North Eolus - South Ridge
Climbing mountains is dangerous! Please read the Mountaineering Safety Page and make sure you have a map+compass and can use them effectively. A GPS or cell phone can be very helpful with navigation but you should still be able to use a map+compass in case your device stops working.
(WINTER) HOLD ON! If you don't have much high-elevation, winter climbing experience, be careful in your planning and take a partner. Even the "easy" 14ers (Quandary, Sherman, Grays & Torreys) can be deadly in winter.
|Difficulty:|| Class 3 |
|Total Gain:||200 feet|
|RT Length:||0.20 miles additional when climbing Mt. Eolus|
|USGS Quad.:||Storm King Peak|
|County Sheriff:||La Plata: 970-247-1157
|National Forest:||San Juan|
Drive to Durango and follow signs to the Durango and Silverton Narrow Gauge Railroad. It's near McDonald's and has a large parking area nearby. Buy a ticket for the train that stops at Needleton and ride the train 2.5 hours (~30 miles) to the Needleton stop. The train will drop you off next to a suspension bridge that crosses the Animas River. From here, it's a 6 mile hike to reach Chicago Basin. Note: you can also take the train from Silverton and be dropped off at Needleton.
Taken from Windom Peak, Photo #1 shows the standard routes up Mt. Eolus and North Eolus. To reach North Eolus, follow the Mt. Eolus - Northeast Ridge Route to the connecting ridge between Eolus and North Eolus - Photo #2. Scramble up to the ridge ( 37.62430° N, -107.62068° W). If you're climbing Eolus first, cross the Catwalk, summit Eolus and return to the notch in the connecting ridge - Photo #3 and Photo #4.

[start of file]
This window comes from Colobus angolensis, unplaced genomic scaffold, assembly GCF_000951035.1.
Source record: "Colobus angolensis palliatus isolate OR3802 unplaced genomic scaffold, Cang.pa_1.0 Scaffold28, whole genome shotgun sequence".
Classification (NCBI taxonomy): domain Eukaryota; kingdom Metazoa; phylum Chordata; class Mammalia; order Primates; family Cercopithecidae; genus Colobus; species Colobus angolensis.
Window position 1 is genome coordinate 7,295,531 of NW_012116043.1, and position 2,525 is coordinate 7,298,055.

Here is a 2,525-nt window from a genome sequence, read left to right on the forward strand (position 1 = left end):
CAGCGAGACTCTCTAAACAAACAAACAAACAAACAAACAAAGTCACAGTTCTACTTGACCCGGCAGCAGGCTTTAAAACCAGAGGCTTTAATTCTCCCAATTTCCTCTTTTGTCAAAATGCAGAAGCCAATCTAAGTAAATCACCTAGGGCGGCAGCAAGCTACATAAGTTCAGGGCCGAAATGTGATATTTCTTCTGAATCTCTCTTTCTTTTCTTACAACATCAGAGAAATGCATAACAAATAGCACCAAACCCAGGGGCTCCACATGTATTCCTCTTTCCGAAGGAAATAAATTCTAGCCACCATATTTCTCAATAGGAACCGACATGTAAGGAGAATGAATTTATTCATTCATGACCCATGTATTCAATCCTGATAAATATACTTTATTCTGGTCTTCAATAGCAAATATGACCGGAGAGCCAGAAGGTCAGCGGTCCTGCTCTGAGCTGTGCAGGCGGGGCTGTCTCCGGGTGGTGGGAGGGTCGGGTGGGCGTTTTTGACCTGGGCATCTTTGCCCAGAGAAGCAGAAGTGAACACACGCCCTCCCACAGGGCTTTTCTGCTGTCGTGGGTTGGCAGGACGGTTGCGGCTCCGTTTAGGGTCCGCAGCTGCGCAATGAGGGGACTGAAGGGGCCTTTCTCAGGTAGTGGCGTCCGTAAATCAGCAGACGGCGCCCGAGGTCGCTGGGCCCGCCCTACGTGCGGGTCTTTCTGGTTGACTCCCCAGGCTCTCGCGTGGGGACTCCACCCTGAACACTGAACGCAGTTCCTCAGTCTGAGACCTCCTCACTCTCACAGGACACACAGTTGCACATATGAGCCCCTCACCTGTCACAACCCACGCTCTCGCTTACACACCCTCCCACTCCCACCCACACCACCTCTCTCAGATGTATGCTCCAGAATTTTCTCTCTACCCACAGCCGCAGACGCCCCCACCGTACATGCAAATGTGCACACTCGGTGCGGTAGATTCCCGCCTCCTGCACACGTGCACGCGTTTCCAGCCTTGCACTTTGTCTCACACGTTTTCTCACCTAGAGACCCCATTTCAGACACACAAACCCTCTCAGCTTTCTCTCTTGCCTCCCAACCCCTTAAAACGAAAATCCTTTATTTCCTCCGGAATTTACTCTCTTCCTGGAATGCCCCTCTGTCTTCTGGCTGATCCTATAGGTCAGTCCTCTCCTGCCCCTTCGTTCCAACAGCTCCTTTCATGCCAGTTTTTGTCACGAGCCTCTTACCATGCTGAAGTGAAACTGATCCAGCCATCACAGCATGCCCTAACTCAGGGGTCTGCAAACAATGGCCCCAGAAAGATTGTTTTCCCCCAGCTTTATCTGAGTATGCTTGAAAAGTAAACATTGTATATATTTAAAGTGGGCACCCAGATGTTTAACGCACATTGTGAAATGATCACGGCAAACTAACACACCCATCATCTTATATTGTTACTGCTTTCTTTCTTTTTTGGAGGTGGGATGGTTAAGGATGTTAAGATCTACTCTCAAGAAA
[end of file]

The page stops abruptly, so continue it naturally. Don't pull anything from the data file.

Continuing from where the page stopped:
Scramble up the North Eolus' south ridge on grippy rock - Photo #5 and Photo #6. This is a very short scramble. As you approach the summit, the pitch increases but the difficulty does not exceed Class 3. In fact, it's pretty easy Class 3. Once on the summit ( ° N, ° W) you'll have excellent views of Eolus, Sunlight and Windom - Photo #8 and Photo #9.
IMPORTANT: This route enters the Weminuche Wilderness area. Wilderness areas have special regulations and restrictions for party size, dispersed camping, campfires, etc. Also, dog owners should read the wilderness information carefully because some wilderness areas prohibit dogs to be off-leash and/or limit how close dogs can be to lakes and streams. If you have questions about the Wilderness area, please contact a U.S. Forest Service office for the National Forest(s) listed above.
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